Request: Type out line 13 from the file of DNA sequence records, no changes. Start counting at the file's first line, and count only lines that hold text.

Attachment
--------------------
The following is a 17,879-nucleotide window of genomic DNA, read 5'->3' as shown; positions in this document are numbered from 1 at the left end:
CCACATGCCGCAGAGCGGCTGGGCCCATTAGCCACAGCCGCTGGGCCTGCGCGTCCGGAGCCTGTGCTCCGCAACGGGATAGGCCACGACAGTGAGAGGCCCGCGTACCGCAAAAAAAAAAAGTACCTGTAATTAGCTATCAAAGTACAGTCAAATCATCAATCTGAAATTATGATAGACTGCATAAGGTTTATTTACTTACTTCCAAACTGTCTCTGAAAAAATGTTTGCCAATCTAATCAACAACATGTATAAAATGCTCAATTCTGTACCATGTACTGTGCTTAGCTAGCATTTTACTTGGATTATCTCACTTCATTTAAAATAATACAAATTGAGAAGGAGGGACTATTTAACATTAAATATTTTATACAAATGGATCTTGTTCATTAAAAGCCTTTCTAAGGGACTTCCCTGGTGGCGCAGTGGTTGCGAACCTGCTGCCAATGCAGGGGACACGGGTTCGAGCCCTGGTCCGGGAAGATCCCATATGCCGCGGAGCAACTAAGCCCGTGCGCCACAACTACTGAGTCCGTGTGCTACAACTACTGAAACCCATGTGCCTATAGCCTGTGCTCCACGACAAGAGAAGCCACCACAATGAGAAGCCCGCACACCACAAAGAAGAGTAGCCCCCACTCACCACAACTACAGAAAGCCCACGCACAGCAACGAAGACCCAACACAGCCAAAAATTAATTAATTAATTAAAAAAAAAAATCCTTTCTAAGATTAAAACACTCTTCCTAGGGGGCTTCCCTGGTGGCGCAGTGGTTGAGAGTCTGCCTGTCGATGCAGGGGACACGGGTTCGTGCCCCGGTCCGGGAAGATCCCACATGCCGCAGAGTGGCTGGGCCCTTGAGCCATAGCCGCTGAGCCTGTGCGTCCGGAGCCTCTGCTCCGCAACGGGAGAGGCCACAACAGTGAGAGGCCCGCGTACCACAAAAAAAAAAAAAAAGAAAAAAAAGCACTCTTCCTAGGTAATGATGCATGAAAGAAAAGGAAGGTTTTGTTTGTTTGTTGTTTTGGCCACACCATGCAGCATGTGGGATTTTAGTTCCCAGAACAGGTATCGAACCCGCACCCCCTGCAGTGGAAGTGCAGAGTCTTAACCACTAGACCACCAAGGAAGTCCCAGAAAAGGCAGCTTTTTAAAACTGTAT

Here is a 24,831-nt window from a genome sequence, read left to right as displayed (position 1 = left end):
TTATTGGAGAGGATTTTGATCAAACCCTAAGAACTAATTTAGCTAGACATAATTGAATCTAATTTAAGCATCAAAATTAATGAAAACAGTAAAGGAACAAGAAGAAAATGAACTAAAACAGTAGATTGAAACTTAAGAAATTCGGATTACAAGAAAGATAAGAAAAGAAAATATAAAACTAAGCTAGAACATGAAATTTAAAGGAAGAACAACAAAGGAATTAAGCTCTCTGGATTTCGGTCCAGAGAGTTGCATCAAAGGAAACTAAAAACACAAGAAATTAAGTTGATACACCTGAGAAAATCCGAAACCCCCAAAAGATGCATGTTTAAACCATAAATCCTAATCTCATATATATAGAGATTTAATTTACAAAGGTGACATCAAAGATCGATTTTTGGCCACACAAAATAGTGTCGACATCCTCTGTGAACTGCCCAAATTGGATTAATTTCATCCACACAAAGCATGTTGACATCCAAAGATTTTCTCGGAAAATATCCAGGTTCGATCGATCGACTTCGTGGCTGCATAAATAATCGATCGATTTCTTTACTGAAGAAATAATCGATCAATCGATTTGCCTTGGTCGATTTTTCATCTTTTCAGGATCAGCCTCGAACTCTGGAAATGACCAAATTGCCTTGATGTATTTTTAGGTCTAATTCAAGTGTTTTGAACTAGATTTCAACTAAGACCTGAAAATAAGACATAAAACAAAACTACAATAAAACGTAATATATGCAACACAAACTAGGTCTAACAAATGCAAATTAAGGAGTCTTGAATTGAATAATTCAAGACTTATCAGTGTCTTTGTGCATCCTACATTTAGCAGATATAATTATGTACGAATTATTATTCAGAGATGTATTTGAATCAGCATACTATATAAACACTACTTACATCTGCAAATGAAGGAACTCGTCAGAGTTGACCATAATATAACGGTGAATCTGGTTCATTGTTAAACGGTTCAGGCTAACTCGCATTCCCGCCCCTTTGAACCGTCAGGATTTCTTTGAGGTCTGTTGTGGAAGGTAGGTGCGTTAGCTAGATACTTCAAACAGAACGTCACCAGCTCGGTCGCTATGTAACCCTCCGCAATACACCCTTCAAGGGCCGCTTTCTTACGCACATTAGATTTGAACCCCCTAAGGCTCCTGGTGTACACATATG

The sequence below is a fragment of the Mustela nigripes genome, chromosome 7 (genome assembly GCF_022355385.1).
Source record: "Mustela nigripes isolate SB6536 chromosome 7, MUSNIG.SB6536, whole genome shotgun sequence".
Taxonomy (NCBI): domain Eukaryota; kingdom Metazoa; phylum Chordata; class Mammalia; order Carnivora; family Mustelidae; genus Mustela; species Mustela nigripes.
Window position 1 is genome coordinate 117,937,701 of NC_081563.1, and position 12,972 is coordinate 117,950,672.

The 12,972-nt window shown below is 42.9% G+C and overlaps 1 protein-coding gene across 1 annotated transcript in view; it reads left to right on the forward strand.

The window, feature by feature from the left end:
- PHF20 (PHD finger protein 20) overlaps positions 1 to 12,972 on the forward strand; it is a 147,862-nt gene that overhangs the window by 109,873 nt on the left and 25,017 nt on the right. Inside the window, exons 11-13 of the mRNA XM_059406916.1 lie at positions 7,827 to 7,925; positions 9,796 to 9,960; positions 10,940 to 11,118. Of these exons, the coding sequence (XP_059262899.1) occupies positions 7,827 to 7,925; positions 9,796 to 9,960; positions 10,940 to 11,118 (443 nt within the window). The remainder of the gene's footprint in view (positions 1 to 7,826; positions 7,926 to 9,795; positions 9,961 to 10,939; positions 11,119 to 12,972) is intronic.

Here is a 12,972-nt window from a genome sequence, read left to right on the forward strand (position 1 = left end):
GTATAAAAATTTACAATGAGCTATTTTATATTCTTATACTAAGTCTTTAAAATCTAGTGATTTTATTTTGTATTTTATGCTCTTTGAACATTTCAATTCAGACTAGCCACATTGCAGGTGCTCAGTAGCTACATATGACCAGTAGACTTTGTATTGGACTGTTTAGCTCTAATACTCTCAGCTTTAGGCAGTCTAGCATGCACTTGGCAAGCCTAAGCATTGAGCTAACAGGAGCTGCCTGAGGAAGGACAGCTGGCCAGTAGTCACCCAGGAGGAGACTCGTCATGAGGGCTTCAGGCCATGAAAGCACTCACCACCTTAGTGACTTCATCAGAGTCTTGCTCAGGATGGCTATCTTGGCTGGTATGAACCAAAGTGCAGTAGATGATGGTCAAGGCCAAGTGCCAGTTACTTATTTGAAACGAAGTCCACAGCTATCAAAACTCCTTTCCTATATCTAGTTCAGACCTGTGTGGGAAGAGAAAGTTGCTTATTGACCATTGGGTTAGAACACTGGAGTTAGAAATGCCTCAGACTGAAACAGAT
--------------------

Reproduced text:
GTATAAAAATTTACAATGAGCTATTTTATATTCTTATACTAAGTCTTTAAAATCTAGTGATTTTATTTTGTATTTTATGCTCTTTGAACATTTCAATTCAGACTAGCCACATTGCAGGTGCTCAGTAGCTACATATGACCAGTAGACTTTGTATTGGACTGTTTAGCTCTAATACTCTCAGCTTTAGGCAGTCTAGCATGCACTTGGCAAGCCTAAGCATTGAGCTAACAGGAGCTGCCTGAGGAAGGACAGCTGGCCAGTAGTCACCCAGGAGGAGACTCGTCATGAGGGCTTCAGGCCATGAAAGCACTCACCACCTTAGTGACTTCATCAGAGTCTTGCTCAGGATGGCTATCTTGGCTGGTATGAACCAAAGTGCAGTAGATGATGGTCAAGGCCAAGTGCCAGTTACTTATTTGAAACGAAGTCCACAGCTATCAAAACTCCTTTCCTATATCTAGTTCAGACCTGTGTGGGAAGAGAAAGTTGCTTATTGACCATTGGGTTAGAACACTGGAGTTAGAAATGCCTCAGACTGAAACAGAT